Update: What Is The REAL Federal Deficit?

Entitlement SpendingUpdate: The Federal Deficit Is Much Bigger Than We Realize

The big headline dominating issues as of late have been the 600 billion dollar fiscal cliff, the debt ceiling, and the issues of the 2013 budget.  Occasionally, we hear about the 1 trillion dollar yearly budget deficit that is associated with President Obama’s first four years of presidency.  What we aren’t hearing about is the massive deficit related to entitlement spending.  In 1994 it was predicted that unless something was done to curb entitlement spending then Medicare and Social security would either be bankrupt or have severe benefit cuts.  Today, 18 years later, nothing has been done to address entitlement spending.  Why?  Because entitlement spending doesn’t make it on the budget reports by the U.S. treasury, because voters don’t want entitlements cut, and politicians want voters to vote for them.  As a result, entitlement spending has gotten out of control and has crept up on us over the years and is now way out of hand. 

What Are The Unfunded Liabilities That Threaten To Worsen The Federal Deficit?

As I already mentioned, the U.S. Treasury does not include unfounded liabilities on their balance sheet.  Therefore the issues of social security, medicare and other obligations have slipped through the cracks and have not drawn the attention of lawmakers.  If you were to include social security, medicare and the federal employees future retirement benefits, the spending would already exceed 86.8 trillion or 550% of GDP.  So now, who’s worried about being 16 trillion in debt?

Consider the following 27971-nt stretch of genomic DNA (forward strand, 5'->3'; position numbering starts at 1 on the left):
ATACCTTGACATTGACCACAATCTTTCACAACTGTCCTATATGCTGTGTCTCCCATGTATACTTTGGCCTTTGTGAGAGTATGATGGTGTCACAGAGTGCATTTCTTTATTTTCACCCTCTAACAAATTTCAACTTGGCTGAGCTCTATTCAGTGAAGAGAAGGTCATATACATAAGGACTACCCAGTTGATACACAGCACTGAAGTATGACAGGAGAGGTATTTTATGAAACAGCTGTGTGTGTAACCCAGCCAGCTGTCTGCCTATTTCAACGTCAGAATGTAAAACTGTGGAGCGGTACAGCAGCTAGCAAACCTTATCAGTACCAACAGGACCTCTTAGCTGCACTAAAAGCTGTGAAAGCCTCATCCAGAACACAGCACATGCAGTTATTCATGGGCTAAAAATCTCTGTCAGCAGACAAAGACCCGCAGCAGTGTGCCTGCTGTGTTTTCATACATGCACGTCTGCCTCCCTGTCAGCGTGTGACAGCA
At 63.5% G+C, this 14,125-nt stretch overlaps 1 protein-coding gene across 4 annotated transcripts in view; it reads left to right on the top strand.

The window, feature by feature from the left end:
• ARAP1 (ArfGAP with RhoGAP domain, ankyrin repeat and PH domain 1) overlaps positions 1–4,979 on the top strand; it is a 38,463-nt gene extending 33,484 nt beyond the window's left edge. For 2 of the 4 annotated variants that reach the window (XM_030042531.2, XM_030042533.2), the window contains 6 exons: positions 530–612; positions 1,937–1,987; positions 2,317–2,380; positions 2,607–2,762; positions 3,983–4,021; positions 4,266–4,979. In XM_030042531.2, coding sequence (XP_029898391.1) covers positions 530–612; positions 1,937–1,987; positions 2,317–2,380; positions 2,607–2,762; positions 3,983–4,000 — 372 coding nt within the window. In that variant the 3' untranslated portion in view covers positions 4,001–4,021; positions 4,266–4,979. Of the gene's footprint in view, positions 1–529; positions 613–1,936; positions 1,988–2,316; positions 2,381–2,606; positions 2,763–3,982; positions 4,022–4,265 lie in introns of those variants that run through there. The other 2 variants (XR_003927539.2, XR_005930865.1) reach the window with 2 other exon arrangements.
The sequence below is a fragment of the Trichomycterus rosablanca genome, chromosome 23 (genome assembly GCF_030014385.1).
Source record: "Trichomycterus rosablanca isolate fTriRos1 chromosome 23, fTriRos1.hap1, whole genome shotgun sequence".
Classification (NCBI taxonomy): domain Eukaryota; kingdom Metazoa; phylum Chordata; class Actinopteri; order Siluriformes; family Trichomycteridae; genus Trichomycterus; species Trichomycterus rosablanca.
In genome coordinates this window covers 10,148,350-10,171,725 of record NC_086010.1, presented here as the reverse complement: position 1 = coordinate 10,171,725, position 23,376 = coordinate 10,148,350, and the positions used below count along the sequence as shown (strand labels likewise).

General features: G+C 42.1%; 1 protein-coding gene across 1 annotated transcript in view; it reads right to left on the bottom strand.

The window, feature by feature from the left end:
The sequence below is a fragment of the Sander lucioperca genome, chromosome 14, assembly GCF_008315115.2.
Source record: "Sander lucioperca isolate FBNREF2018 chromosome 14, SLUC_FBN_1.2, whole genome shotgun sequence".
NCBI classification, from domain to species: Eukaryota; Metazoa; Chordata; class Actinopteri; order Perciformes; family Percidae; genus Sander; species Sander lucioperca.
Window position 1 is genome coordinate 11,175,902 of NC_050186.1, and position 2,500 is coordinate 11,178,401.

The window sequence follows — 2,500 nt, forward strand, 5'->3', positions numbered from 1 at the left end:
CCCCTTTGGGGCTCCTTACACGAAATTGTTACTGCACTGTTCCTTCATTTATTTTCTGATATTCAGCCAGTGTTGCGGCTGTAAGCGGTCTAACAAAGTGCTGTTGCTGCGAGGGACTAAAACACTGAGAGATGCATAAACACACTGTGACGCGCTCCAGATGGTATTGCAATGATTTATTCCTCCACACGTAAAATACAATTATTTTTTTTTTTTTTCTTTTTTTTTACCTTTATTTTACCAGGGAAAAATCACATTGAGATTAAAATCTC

How Much Taxes Would We Need to Raise To Cover Entitlement Spending?

In 2011 the cost of just Medicare and Social Security was 7 trillion.  There is some misconception that there is a fund with a surplus specifically for covering Medicare and Social Security expenses.  That is a fallacy.  In actuality, the coffers are empty.  Any spending that occurs for those entitlements is all on borrowed money.  Meaning the 1 trillion reported budget deficit is actually only 1/5th  of the real budget deficit we are operating on.  This is compounded by the issue that the Baby Boomers are retiring at the rate of 10,000 a day.  This will only raise the expenses.  In order to avoid going deeper into debt, not even considering the current deficit, the IRS would need to collect another 8 trillion dollars in taxes.  To give you an idea of how huge that is, that would be the IRS collecting 100% of gross income in the U.S. and even then it would not be enough to fund the 8 trillion a year in liabilities.

So How Will The Deficit Affect Me

That’s the bottom line, the picture that we painted is awfully bleak, so how does it affect me?  The truth is, if you are near retirement, in retirement, or one day hoping to retire, then you will not be able to count on Social Security and Medicare to fund your retirement.  You will have no choice but to diligently prepare and save to completely fund your own retirement.  If this strikes a chord with you because you haven’t been so diligent in saving, then I would highly encourage you to speak to a redhawk advisor about the options available to you to get yourself ready for retirement.  Speak to a redhawk advisor near you today.


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